Hear more of James Hong's Hollywood tales in the latest episode of Great Big Story, a new podcast by CNN about the delightful, surprising stories all around us.He spoke Mandarin with Keanu Reeves in "The Day the Earth Stood Still." He backflipped his way out of a fight in "Wayne's World 2." He was the supportive, noodle-loving Mr. Ping in "Kung Fu Panda." On television, he was the maître d' in the episode of "Seinfeld" titled "The Chinese Restaurant."Without exaggeration, Hong might be the most prolific actor in Hollywood history. With more than 600 credits to his name, he may lay claim to the most credits of any actor, living or dead.
Inspired by Chinese operas in Minneapolis
Hong's path to stardom started, as many do, as a child practicing in front of a mirror. But he kept his acting aspirations from his parents."Well, you know, Chinese parents want you to do some professional jobs rather than be an actor," Hong says. "Being an actor is like the last rung in the ladder of professions. They don't even call it a profession because it's shameful to demonstrate your feelings in front of an audience. You were taught to be kind of quiet and to keep to yourself."Still, he received some of his favorite acting inspiration from his father's herb shop in Minnesota."All the laundrymen from Minneapolis had nothing to do on weekends, so they would gather at my father's store, herb store," Hong recalls. "I remember that, because we'd have those little wooden stools and they all gathered there, and they hired these Chinese opera people from San Francisco to come and do their thing … I was only a little boy. You watch them with wide eyes, 'Wow! What a profession.'"
He started his career as a civil engineer
To please his parents, Hong graduated from the University of Southern California with a degree in civil engineering. While working for Los Angeles County building roads, he continued to try to find work as an actor and comedian.His big break came on a TV show called "You Bet Your Life," hosted by Groucho Marx."I did impersonations of Groucho, James Cagney, and so forth," Hong said. His appearance was a hit. "I got the second-biggest fan mail ever on the Groucho Marx show," he said.That TV appearance landed him an agent, and with it, the start of a career in Hollywood."All of a sudden, they wanted me to be in a movie," Hong said. That movie was "Soldier of Fortune," a 1955 film starring Clark Gable."It was just some kind of experience I never forgot, to act with Clark Gable. Then, right after, I got my union card and I started one after another. I had to quit civil engineering," Hong said.Soon enough, he was acting alongside the likes of John Wayne, William Holden and Jennifer Jones.
Hong battled stereotypes along the way
"From then on, it was 10 movies or TV [shows] a year," Hong recalls. Those early roles, however, were limiting, to say the least."Asians were put into a movie or TV mainly as a gimmick," Hong said. "We were never thought of playing the main roles, the leading people. That's the way it was."Hong began his career during an era of flagrant yellowface in Hollywood, where white actors would routinely play Asian characters. Marlon Brando played an Okinawan local in "The Teahouse of the August Moon," Mickey Rooney played the bucktoothed Mr. Yunioshi in "Breakfast at Tiffany's," and John Wayne played Mongol emperor Genghis Khan in "The Conqueror." Even in "The New Adventures of Charlie Chan" — a crime TV series in which Hong played a supporting role — Irish American actor J. Carrol Naish played the lead as a Chinese American detective."Any other movie that demanded an Asian lead most of the time was played by Caucasian actors with their eyes taped up and their little teeth," Hong said. "I ended up in the early career mostly playing laundrymen, or persecuted Chinamen … it was tough, very tough, to get out of the mold."But Hong didn't let Hollywood's narrow lens limit his abilities."I did the best as an actor to overcome the cliché-ness because I had to in order to keep working," Hong said. "I took those roles and then I used what my teachers had taught me and put the real feelings, even if it's a villain … I try to find what makes the person really that person."That doesn't mean Hong didn't also stand up against misrepresentation. In 1962, he was given a script for a film called "The Confessions of an Opium Eater," directed by Albert Zugsmith."I read the script, I said, 'This is terrible,'" Hong said. "All the roles were the opium dope people and the prostitutes and so forth."He organized a group of people to approach Zugsmith's office to make a case for a rewrite."I said, 'This is not a good image of the Chinese … You've got to improve the image of the Asians here," Hong said. Zugsmith, however, would not be convinced, and the movie continued on with production.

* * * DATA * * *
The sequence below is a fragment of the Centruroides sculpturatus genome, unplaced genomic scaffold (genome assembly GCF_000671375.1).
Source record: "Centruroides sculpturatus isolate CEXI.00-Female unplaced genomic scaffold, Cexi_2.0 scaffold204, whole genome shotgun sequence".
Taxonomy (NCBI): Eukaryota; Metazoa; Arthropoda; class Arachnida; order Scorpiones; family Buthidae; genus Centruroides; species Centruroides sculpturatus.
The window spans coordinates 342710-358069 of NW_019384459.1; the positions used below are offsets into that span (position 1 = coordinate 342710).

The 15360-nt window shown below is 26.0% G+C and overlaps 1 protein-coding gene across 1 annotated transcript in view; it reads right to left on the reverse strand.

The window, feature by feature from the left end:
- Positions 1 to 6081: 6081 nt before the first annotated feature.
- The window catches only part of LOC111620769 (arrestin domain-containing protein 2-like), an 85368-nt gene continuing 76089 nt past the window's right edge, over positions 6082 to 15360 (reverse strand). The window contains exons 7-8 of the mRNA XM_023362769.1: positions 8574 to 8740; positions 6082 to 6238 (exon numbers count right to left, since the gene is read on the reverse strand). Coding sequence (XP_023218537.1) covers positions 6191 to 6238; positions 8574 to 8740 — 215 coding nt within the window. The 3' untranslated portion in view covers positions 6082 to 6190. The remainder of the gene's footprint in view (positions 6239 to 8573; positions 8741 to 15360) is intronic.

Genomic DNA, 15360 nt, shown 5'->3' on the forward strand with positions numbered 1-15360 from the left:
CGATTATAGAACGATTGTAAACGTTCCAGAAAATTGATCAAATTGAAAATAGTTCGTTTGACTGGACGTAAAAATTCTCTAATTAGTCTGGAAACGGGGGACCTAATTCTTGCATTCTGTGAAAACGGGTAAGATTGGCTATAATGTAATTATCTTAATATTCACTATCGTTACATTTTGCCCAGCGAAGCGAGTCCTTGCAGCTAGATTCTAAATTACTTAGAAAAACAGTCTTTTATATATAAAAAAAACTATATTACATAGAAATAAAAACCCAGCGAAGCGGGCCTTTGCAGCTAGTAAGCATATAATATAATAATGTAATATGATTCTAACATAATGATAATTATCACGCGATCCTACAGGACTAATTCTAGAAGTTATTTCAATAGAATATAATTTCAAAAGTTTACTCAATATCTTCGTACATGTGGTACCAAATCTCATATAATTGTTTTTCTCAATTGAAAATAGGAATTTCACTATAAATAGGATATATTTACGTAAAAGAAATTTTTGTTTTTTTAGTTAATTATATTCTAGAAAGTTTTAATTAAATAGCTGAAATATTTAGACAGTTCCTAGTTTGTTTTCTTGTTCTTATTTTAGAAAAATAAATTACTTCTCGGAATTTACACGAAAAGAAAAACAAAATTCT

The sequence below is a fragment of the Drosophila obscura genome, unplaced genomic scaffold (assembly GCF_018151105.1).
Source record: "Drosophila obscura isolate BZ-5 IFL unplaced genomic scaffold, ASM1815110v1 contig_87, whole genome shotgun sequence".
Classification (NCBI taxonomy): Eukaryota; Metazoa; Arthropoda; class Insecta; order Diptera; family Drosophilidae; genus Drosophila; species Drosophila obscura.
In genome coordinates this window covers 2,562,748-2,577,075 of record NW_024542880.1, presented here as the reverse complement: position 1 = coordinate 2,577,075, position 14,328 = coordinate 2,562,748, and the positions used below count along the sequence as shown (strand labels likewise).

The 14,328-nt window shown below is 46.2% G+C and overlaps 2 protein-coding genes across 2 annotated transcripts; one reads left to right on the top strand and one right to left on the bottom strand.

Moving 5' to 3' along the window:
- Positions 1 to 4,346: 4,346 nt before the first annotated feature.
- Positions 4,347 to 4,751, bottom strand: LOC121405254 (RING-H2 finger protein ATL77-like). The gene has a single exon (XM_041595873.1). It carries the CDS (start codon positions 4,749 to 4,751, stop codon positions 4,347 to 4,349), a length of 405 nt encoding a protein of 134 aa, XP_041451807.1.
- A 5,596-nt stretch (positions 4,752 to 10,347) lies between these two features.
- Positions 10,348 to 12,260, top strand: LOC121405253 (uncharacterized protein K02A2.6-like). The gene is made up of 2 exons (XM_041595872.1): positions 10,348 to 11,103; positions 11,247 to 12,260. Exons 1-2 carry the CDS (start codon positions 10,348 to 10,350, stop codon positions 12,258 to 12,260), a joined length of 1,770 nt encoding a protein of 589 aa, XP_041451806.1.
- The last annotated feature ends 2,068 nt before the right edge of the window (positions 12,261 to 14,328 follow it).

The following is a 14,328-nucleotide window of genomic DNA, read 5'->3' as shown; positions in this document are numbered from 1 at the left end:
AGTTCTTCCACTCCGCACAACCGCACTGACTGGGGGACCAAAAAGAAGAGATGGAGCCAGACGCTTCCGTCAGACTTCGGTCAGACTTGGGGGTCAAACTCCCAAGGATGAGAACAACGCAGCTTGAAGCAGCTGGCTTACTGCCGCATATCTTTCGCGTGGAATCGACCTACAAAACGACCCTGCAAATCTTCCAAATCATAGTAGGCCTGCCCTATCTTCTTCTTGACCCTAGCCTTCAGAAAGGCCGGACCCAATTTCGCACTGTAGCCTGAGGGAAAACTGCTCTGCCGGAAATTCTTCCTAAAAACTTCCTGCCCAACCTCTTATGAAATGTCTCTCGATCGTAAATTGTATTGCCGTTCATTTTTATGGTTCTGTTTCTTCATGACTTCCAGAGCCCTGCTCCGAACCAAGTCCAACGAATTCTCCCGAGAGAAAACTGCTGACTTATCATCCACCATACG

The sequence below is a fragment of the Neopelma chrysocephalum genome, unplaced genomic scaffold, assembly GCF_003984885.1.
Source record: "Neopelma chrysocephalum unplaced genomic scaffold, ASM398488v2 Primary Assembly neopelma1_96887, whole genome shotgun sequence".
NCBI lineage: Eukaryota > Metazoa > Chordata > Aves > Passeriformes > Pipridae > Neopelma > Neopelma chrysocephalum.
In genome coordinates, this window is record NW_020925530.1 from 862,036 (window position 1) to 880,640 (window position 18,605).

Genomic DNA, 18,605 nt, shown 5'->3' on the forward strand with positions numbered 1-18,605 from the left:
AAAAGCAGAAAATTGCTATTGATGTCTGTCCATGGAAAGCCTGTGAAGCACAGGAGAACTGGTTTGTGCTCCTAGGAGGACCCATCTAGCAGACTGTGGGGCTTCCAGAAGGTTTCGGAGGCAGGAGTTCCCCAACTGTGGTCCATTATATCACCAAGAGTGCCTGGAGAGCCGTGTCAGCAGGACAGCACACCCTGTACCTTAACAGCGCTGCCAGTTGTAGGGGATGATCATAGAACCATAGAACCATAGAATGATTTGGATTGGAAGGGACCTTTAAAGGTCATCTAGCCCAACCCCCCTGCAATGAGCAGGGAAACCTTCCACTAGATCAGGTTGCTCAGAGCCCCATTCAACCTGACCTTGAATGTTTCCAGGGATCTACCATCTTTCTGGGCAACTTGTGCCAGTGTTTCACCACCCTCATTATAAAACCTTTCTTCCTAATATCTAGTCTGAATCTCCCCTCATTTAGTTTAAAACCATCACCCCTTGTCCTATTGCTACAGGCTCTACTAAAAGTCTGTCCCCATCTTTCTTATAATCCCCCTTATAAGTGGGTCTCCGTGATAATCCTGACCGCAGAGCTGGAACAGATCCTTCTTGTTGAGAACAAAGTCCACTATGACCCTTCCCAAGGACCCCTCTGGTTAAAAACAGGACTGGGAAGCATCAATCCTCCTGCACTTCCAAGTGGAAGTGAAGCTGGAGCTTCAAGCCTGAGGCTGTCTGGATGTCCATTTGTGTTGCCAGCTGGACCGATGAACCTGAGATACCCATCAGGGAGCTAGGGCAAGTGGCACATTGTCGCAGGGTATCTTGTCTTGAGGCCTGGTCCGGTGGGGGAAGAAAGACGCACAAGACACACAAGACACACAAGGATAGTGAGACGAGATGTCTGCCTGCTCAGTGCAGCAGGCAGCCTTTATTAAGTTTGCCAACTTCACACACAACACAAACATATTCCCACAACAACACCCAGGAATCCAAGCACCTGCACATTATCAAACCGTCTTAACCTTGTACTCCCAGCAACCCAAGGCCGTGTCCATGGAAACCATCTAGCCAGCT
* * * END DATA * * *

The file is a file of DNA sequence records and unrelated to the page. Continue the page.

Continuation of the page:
It led him to start his very own theater company
Realizing that Hollywood wouldn't be able to provide the roles Asian Americans deserved, Hong set out to carve his own space. Along with actor Mako Iwamatsu, Hong helped organize an Asian American acting group in Los Angeles. Their first production was "Rashomon," a stage play based on two short stories written by Japanese author Ryūnosuke Akutagawa and adapted into film by Akira Kurosawa."That started the industry noticing who we were," Hong said. "We weren't just extras, or gimmick people. We weRead More – Source